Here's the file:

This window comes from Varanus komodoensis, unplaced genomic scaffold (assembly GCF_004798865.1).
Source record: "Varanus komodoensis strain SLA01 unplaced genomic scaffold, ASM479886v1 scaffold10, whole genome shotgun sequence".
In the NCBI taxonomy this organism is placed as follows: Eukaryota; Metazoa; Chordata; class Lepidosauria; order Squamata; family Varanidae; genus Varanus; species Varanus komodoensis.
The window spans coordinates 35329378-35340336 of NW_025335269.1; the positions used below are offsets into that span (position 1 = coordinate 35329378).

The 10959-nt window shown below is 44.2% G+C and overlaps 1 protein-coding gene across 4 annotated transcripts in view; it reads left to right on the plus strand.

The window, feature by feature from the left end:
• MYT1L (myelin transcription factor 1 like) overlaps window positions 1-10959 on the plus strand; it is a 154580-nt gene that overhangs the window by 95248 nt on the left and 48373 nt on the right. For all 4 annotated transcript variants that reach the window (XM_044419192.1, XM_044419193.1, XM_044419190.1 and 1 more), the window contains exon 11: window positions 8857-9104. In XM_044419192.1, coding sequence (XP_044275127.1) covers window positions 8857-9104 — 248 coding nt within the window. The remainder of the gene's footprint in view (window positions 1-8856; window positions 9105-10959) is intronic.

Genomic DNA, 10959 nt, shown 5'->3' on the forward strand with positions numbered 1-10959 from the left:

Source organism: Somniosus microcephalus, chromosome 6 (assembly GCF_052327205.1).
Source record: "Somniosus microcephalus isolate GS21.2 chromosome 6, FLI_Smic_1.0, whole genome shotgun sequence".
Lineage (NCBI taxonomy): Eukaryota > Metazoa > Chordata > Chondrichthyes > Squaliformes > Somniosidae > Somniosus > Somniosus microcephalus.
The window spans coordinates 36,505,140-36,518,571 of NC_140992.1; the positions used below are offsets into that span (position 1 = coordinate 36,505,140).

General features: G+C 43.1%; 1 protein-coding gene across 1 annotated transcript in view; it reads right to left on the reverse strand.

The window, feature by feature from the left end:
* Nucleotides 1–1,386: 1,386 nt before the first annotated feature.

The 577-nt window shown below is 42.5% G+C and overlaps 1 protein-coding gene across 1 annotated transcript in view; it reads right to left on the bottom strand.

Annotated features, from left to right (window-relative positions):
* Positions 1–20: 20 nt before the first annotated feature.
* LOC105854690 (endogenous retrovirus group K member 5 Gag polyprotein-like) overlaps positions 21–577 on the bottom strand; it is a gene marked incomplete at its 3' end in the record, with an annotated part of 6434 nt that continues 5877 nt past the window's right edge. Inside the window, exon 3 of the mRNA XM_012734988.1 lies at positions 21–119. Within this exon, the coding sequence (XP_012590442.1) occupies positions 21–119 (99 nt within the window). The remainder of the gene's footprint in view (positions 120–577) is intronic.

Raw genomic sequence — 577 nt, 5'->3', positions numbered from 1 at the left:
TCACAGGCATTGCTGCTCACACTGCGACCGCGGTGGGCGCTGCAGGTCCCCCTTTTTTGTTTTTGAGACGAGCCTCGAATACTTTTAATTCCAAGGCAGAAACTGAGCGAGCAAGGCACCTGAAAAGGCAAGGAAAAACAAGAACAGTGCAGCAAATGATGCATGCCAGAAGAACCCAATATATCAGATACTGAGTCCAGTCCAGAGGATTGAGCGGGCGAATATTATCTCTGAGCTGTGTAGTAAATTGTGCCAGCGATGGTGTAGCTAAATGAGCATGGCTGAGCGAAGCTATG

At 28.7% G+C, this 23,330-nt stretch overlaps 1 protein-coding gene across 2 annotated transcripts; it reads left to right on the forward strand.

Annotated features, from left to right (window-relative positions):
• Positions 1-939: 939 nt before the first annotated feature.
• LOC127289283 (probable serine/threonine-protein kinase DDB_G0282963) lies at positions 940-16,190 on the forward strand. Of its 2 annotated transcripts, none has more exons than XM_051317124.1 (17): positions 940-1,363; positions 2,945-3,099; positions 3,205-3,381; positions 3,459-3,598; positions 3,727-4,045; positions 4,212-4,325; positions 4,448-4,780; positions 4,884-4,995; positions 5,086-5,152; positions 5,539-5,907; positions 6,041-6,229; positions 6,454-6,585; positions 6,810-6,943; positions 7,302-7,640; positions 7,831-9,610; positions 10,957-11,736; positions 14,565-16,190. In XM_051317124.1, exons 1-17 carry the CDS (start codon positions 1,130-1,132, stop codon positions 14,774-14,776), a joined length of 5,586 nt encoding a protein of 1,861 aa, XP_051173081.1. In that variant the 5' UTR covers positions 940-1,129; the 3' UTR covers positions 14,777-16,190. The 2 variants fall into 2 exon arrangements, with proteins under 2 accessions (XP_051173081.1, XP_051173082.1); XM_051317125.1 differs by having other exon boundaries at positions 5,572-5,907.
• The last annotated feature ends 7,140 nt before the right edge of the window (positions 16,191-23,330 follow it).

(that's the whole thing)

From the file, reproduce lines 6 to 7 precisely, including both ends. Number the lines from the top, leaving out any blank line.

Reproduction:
The window, feature by feature from the left end:
• MYT1L (myelin transcription factor 1 like) overlaps window positions 1-10959 on the plus strand; it is a 154580-nt gene that overhangs the window by 95248 nt on the left and 48373 nt on the right. For all 4 annotated transcript variants that reach the window (XM_044419192.1, XM_044419193.1, XM_044419190.1 and 1 more), the window contains exon 11: window positions 8857-9104. In XM_044419192.1, coding sequence (XP_044275127.1) covers window positions 8857-9104 — 248 coding nt within the window. The remainder of the gene's footprint in view (window positions 1-8856; window positions 9105-10959) is intronic.